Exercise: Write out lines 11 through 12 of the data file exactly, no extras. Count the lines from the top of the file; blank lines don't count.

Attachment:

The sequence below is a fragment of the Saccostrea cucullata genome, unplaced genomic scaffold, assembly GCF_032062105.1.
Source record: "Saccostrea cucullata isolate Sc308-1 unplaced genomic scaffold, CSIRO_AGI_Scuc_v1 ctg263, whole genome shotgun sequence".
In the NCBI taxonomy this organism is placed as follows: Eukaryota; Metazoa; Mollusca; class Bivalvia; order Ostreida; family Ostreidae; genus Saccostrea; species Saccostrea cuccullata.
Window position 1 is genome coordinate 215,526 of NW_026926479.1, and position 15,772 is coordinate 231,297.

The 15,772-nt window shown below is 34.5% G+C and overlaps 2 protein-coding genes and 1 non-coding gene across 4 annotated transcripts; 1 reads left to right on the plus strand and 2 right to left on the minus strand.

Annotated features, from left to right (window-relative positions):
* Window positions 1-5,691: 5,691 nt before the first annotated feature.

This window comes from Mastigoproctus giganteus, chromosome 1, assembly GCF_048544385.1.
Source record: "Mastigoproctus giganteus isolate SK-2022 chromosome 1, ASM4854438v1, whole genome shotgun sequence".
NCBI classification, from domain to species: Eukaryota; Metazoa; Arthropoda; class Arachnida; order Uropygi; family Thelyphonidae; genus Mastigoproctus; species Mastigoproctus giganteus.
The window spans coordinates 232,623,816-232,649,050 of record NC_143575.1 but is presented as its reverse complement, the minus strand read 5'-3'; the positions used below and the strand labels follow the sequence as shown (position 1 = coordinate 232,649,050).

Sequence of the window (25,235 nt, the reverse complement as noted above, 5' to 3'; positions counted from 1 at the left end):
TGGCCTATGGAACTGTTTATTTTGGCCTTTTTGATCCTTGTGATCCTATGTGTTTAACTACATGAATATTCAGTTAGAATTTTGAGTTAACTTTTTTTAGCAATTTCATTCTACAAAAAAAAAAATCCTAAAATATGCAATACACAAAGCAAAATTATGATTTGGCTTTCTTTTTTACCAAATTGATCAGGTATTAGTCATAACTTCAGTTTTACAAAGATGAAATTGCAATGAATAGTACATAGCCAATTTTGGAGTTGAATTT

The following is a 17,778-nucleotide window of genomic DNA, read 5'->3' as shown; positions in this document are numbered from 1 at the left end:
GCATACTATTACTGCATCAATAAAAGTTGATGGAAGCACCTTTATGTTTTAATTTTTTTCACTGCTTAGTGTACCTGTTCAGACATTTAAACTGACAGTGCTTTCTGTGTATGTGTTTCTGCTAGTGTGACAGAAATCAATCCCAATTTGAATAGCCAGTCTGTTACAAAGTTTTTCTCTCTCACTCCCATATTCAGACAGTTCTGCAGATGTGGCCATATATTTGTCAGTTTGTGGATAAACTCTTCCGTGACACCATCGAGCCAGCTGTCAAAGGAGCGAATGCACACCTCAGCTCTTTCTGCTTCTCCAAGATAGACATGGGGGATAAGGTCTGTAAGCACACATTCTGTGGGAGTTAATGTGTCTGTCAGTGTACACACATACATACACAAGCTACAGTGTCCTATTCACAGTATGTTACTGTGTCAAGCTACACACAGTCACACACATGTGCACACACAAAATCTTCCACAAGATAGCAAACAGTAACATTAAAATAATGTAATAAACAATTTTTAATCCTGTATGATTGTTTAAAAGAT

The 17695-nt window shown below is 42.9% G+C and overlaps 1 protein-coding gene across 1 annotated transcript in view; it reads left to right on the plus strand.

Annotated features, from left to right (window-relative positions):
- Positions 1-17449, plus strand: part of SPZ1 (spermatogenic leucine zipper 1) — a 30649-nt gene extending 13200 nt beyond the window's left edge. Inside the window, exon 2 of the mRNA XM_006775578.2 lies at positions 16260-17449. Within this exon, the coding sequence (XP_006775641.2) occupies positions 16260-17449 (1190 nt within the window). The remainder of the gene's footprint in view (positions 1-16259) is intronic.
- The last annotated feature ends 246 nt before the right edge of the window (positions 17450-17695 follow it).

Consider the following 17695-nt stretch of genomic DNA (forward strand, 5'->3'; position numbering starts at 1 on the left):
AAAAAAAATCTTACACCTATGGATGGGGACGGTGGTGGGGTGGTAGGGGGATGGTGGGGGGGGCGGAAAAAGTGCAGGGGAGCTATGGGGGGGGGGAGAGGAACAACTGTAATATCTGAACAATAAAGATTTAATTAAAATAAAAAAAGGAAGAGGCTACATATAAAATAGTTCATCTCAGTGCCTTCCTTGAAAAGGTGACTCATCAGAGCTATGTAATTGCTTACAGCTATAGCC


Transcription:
The window spans coordinates 232,623,816-232,649,050 of record NC_143575.1 but is presented as its reverse complement, the minus strand read 5'-3'; the positions used below and the strand labels follow the sequence as shown (position 1 = coordinate 232,649,050).

Sequence of the window (25,235 nt, the reverse complement as noted above, 5' to 3'; positions counted from 1 at the left end):